Logged

Mark D Segal (formerly MarkDS)
Author: "Scanning Workflows with SilverFast 8....." http://www.luminous-landscape.com/reviews/film/scanning_workflows_with_silverfast_8.shtml
Aristoc
Full Member
***
Offline Offline

Posts: 199


« Reply #12 on: October 27, 2010, 11:15:17 AM »
ReplyReply

WEll I was reading the computer-darkroom link suggested above and I found this statement:


its under 'Display Options" about 3/4 of the way down.

http://www.computer-darkroom.com/ps11_colour/ps11_1.htm


"The resulting soft proof display can be quite disconcerting at first. By this I mean that the overall tone of the image may tend to look compressed or slightly color shifted (e.g. white takes on a blue cast). This can often occurs when using printer profiles that were created from scanner based profiling applications. In such circumstances it's probably best to leave the Simulate Paper Color and Black Ink options unchecked"
Logged
digitaldog
Sr. Member
****
Offline Offline

Posts: 9191



WWW
« Reply #13 on: October 27, 2010, 11:19:12 AM »
ReplyReply

Quote
This can often occurs when using printer profiles that were created from scanner based profiling applications.

IOW, scanner based profiles suck! Again, the simulate options work well when used correctly with good ICC profiles (display and printer).
Logged

Andrew Rodney
Author “Color Management for Photographers”
http://digitaldog.net/
CarolynC
Newbie
*
Offline Offline

Posts: 39


« Reply #14 on: October 28, 2010, 06:44:13 PM »
ReplyReply

"Dynamic Range" essentially measures the blackness of your blacks relative to white. Muddiness is a an appearance occurring from...Now, with the softproof active, you can to a considerable extent adjust the image so that the impact of the change from monitor to print appears to the eye to be mitigated, even though in objective terms you cannot overcome the basic limitations of the paper and ink combination. The usual ways I implement it are the following: (1) Make sure your display is calibrated and profiled to a white point which corresponds well with the viewing conditions of the prints. Some people like D50, others D65. You find this out by experimenting. (2) Use a paper which minimizes the difference between monitor and print - so I use Ilford Gold Fibre Silk (but there are other similar papers) whose tone and finish produce a softproof much closer to the monitor image than achievable with a matte paper which has lower DR. However, if you insist on printing on matte, which has its artistic merits, you miss out on that convenience. (3) A Curves Adjustment Layer which is dedicated to the softproof condition: with the softproof active, you would find yourself steepening the curve somewhat to increase contrast and increasing its mid-tone brightness; this will for sure compress some of the tonal detail in the very dark areas of the image, but it will provide more "snap" which you are trying to recover; so there is a bit of a trade-off here between "snap" and dark area tonal gradation; (4) add a "Vibrance" Adjustment Layer, and moderately increase the vibrancy of the image, which will help to brighten up some colours which may appear relatively dulled by the softproof. (4) Back in the Curves Adjustment Layer, if you find that the softproof results in the image having a slight colour cast you don't like, you can counteract it with very moderate mid-point shifts of the individual R, G, or B, curves; for example, if you thought the image a bit too warm under softproof, you could select the Blue Channel and very moderately increase the blue component. But care is needed here, because it affects the whole image. I seldom find myself doing this.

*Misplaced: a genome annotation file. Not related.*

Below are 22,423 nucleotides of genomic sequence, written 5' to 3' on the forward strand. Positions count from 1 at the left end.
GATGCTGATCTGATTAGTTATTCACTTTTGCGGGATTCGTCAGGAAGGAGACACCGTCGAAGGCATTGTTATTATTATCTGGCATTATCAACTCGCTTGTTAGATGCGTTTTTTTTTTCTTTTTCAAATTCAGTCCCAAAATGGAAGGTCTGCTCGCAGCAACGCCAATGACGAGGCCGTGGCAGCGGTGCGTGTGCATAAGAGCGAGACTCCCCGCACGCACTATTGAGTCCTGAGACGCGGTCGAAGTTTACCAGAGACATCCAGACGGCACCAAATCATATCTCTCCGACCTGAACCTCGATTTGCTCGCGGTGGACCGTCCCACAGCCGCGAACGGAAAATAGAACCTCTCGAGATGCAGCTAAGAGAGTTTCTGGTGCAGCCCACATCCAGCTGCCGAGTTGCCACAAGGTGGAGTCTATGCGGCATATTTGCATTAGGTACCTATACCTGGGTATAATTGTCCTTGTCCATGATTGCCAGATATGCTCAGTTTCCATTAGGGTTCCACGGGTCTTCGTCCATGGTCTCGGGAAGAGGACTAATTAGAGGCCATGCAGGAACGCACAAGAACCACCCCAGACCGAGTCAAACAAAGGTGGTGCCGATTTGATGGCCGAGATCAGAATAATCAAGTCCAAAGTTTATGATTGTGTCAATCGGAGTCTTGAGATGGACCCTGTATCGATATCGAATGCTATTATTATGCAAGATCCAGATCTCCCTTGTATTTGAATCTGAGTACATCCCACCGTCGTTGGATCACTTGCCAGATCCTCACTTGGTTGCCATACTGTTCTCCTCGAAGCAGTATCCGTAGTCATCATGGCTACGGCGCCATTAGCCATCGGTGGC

Mark, thank you so much for all your helpful advice.  I haven't had a chance to fool around with softproofing the past few days but I will give your suggestions a whirl and see what happens.  I'll post here again if I have further questions/concerns. 


Ok, since I'm new to printing, I need some advice here.  I thought using a lab like WHCC was a good move.  However, after reading the following two things in replies, I'm wondering if this isn't the way to go or if I should rethink things...

From Mark -
Quote
Use a paper which minimizes the difference between monitor and print - so I use Ilford Gold Fibre Silk (but there are other similar papers) whose tone and finish produce a softproof much closer to the monitor image than achievable with a matte paper which has lower DR. However, if you insist on printing on matte, which has its artistic merits, you miss out on that convenience.

From Artistoc -
Quote
It is also important to note that the OP's printer itself, the inks he is using, and his paper choice all have limitations and that he may be finally seeing those limitations as he has now come to the final stage of printing.